to as “salting in”. However, beyond a certain point the solubility begins to decrease

and this is known as “salting out”.

As low ionic strengths the activity coefficients of the ionizable groups of the

proteins are decreased so that their effective concentration is decreased. This is

because surrounded by counter ions which prevent interaction between the ionizable

groups. Thus protein–protein interactions are decreased and the solubility is increased.

At high ionic strengths water becomes bound by the added ions which is not

enough to properly hydrate the proteins. As a result, protein–protein interactions

exceed protein–water interactions and the solubility decreases. Because of

differences in structure and amino acid sequence, proteins differ in their slating in

and salting out behaviour. This forms the basis for the fractional precipitation by

application of salt.

Ammonium sulphate is preferably a useful salt for the fractional precipitation of

proteins. It is available in highly purified form and has great solubility allowing

significant changes in the ionic strength. Moreover, it is not so expensive. Changes

in the ammonium sulphate concentration of a solution can be brought about either

by adding solid substance or by adding a solution of known saturation, generally,

a fully saturated (100%) solution (Table 7.5).



7.26



Methods for Determining Amino Acid Sequences

of Protein



The sequence of amino acids in proteins can be determined by means of three basic

analytical procedures:

(a) Identification of the NH2 – terminal amino acid in the protein.

(b) Identification of the COOH – terminal amino acid.

(c) Partial cleavage of the original polypeptide into smaller polypeptides whose

sequence can be determined.

In the last procedure, cleavage of the original protein must be carried out in at

least two different ways so that the smaller polypeptides produced in one procedure

“overlap” those produced in the second procedure and provide on opportunity for



0

5

10

15

20

25

30

35

40

45

50

55

60

65

70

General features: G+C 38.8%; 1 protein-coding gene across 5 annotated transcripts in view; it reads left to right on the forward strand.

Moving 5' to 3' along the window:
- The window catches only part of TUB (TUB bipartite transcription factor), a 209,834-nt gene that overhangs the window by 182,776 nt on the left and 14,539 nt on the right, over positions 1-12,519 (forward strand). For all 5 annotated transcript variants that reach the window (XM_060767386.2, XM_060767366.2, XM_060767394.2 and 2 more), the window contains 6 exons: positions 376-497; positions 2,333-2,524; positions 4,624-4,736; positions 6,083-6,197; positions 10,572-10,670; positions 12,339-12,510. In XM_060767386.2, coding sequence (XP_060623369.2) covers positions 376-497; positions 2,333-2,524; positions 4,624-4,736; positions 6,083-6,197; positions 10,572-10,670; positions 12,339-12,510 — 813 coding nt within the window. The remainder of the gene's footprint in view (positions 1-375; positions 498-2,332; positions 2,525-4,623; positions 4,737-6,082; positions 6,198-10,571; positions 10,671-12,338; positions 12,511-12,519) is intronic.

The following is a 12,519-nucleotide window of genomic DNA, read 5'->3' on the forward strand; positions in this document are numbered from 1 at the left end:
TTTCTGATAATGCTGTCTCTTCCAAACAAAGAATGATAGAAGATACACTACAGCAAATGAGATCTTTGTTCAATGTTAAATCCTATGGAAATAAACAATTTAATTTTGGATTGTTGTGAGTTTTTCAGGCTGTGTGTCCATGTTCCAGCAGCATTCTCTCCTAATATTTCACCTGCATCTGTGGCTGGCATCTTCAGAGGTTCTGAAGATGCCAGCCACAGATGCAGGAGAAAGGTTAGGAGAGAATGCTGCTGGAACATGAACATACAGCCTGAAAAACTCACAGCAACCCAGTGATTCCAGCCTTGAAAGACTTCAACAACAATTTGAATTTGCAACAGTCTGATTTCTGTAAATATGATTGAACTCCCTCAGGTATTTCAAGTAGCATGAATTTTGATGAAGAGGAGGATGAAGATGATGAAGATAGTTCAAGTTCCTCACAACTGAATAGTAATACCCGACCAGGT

75

80

85

90

95

100



45



50



g solid ammonium sulphate to add to 100 mL of solution

10.7

13.6

16.6

19.7

22.9

26.2

29.5

8.0

10.9

13.9

16.8

20.0

23.2

26.6

5.4

8.2

11.1

14.1

17.1

20.3

23.6

2.6

5.5

8.3

11.3

14.3

17.4

20.7

0

2.7

5.6

8.4

11.5

14.5

17.7

0

2.7

5.7

8.5

11.7

14.8

0

2.8

5.7

8.7

11.9

0

2.8

5.8

8.8

0

2.9

5.9

0

2.7

0



20

25

30

35

40

Initial concentration of ammonium sulphate

33.1

30.0

27.0

24.0

21.0

18.2

15.0

12.0

9.0

3.0

3.0

0



55



36.6

33.6

30.5

27.5

24.4

251.4

18.4

15.3

12.2

9.1

6.1

3.0

0



60



40.4

37.3

34.0

31.0

28.0

24.8

21.7

18.7

15.5

12.5

9.3

6.2

3.1

0



65



44.2

41.1

37.9

64.8

31.6

28.4

25.3

22.1

19.0

15.8

12.7

9.4

6.3

3.1

0



70



48.3

45.0

41.8

38.6

35.4

32.1

28.9

25.8

22.5

19.3

16.1

12.9

9.6

6.4

3.2

0



75



52.3

49.1

45.8

42.6

39.2

36.0

32.8

29.6

26.2

22.9

19.7

16.3

13.1

9.8

6.6

3.2

0



80



Table 7.5 The amount of solid ammonium sulphate to be added to a solution to give the desired final saturation at 0 C

Final concentration of ammonium sulphate, % saturation 0 C



56.7

53.3

50.0

46.6

43.3

40.1

36.7

33.4

30.0

26.7

23.3

20.0

16.6

13.4

10.0

6.7

3.3

0



85



61.1

57.8

54.5

51.0

47.6

44.2

40.8

37.4

34.0

30.6

27.2

23.8

20.4

17.0

13.6

10.2

6.8

3.4

0



90



65.9

62.4

58.9

55.5

51.9

48.5

45.1

41.6

38.1

36.7

31.2

27.7

24.2

20.8

17.3

13.9

10.4

6.9

3.4

0



95



70.7

67.1

63.6

60.0

56.5

52.9

49.5

45.9

42.4

38.8

35.3

31.7

28.3

24.7

21.2

17.6

14.4

10.6

7.1

3.5



100



7.26

Methods for Determining Amino Acid Sequences of Protein

143



144



7



Qualitative and Quantitative Estimations of Amino Acids and Proteins



identifying the sequence of amino acids in the area of the original chain where the

cleavage occurs. The protein whose structure is to be determined must obviously be

free of any contaminating amino acids or peptides. Knowing its molecular weight

and amino acid composition, the number of times each residue occurs in the protein

can be determined. The determination of sequence can proceed in following steps.



7.26.1



Identification of the NH2-Terminal Amino Acid



When a polypeptide is reacted with 2,4-dinitrofluorobenzene the NH2-terminal

group (and the e-amino group of any lysine that is present in peptide linkage) reacts

to form the intensely yellow 2,4-dinitrophenyl derivative of the polypeptide.

Subsequent hydrolysis of the peptide with 6 N HCl hydrolyzes all the peptide

bonds, and the yellow derivative of the NH2-terminal residue (and that of lysine)